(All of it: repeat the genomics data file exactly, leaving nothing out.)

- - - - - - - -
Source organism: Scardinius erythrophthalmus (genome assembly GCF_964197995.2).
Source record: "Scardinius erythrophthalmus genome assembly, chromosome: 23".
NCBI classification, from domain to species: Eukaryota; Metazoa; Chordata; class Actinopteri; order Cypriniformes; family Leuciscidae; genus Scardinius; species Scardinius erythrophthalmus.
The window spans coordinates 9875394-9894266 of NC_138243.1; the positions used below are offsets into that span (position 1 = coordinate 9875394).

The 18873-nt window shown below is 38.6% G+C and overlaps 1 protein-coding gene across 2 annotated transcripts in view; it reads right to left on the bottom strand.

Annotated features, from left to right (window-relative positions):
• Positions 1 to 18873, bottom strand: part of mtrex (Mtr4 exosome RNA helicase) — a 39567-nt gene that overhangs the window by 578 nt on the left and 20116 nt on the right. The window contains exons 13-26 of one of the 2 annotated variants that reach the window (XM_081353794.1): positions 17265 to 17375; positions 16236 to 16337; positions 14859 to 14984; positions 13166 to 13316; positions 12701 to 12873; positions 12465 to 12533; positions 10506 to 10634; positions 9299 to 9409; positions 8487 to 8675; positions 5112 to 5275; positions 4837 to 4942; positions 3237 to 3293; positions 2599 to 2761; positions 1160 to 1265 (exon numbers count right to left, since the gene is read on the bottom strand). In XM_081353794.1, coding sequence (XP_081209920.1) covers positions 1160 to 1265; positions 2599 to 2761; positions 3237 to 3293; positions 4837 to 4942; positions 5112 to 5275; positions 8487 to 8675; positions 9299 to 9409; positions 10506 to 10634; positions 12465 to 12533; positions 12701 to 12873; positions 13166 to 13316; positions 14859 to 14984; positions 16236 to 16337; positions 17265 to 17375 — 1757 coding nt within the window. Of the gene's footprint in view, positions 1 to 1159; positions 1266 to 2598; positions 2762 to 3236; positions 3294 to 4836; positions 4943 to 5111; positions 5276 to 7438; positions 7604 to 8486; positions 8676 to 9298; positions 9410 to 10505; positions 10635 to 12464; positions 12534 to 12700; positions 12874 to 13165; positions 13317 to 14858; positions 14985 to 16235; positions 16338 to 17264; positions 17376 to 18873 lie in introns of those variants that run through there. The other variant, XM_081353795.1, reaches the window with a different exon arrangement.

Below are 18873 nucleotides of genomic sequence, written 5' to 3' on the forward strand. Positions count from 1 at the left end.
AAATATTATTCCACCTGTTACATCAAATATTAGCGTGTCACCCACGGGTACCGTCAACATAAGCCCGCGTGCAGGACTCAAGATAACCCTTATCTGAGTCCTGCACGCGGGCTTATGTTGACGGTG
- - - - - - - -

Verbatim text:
Source organism: Scardinius erythrophthalmus (genome assembly GCF_964197995.2).
Source record: "Scardinius erythrophthalmus genome assembly, chromosome: 23".
NCBI classification, from domain to species: Eukaryota; Metazoa; Chordata; class Actinopteri; order Cypriniformes; family Leuciscidae; genus Scardinius; species Scardinius erythrophthalmus.
The window spans coordinates 9875394-9894266 of NC_138243.1; the positions used below are offsets into that span (position 1 = coordinate 9875394).

The 18873-nt window shown below is 38.6% G+C and overlaps 1 protein-coding gene across 2 annotated transcripts in view; it reads right to left on the bottom strand.

Annotated features, from left to right (window-relative positions):
• Positions 1 to 18873, bottom strand: part of mtrex (Mtr4 exosome RNA helicase) — a 39567-nt gene that overhangs the window by 578 nt on the left and 20116 nt on the right. The window contains exons 13-26 of one of the 2 annotated variants that reach the window (XM_081353794.1): positions 17265 to 17375; positions 16236 to 16337; positions 14859 to 14984; positions 13166 to 13316; positions 12701 to 12873; positions 12465 to 12533; positions 10506 to 10634; positions 9299 to 9409; positions 8487 to 8675; positions 5112 to 5275; positions 4837 to 4942; positions 3237 to 3293; positions 2599 to 2761; positions 1160 to 1265 (exon numbers count right to left, since the gene is read on the bottom strand). In XM_081353794.1, coding sequence (XP_081209920.1) covers positions 1160 to 1265; positions 2599 to 2761; positions 3237 to 3293; positions 4837 to 4942; positions 5112 to 5275; positions 8487 to 8675; positions 9299 to 9409; positions 10506 to 10634; positions 12465 to 12533; positions 12701 to 12873; positions 13166 to 13316; positions 14859 to 14984; positions 16236 to 16337; positions 17265 to 17375 — 1757 coding nt within the window. Of the gene's footprint in view, positions 1 to 1159; positions 1266 to 2598; positions 2762 to 3236; positions 3294 to 4836; positions 4943 to 5111; positions 5276 to 7438; positions 7604 to 8486; positions 8676 to 9298; positions 9410 to 10505; positions 10635 to 12464; positions 12534 to 12700; positions 12874 to 13165; positions 13317 to 14858; positions 14985 to 16235; positions 16338 to 17264; positions 17376 to 18873 lie in introns of those variants that run through there. The other variant, XM_081353795.1, reaches the window with a different exon arrangement.

Below are 18873 nucleotides of genomic sequence, written 5' to 3' on the forward strand. Positions count from 1 at the left end.
AAATATTATTCCACCTGTTACATCAAATATTAGCGTGTCACCCACGGGTACCGTCAACATAAGCCCGCGTGCAGGACTCAAGATAACCCTTATCTGAGTCCTGCACGCGGGCTTATGTTGACGGTG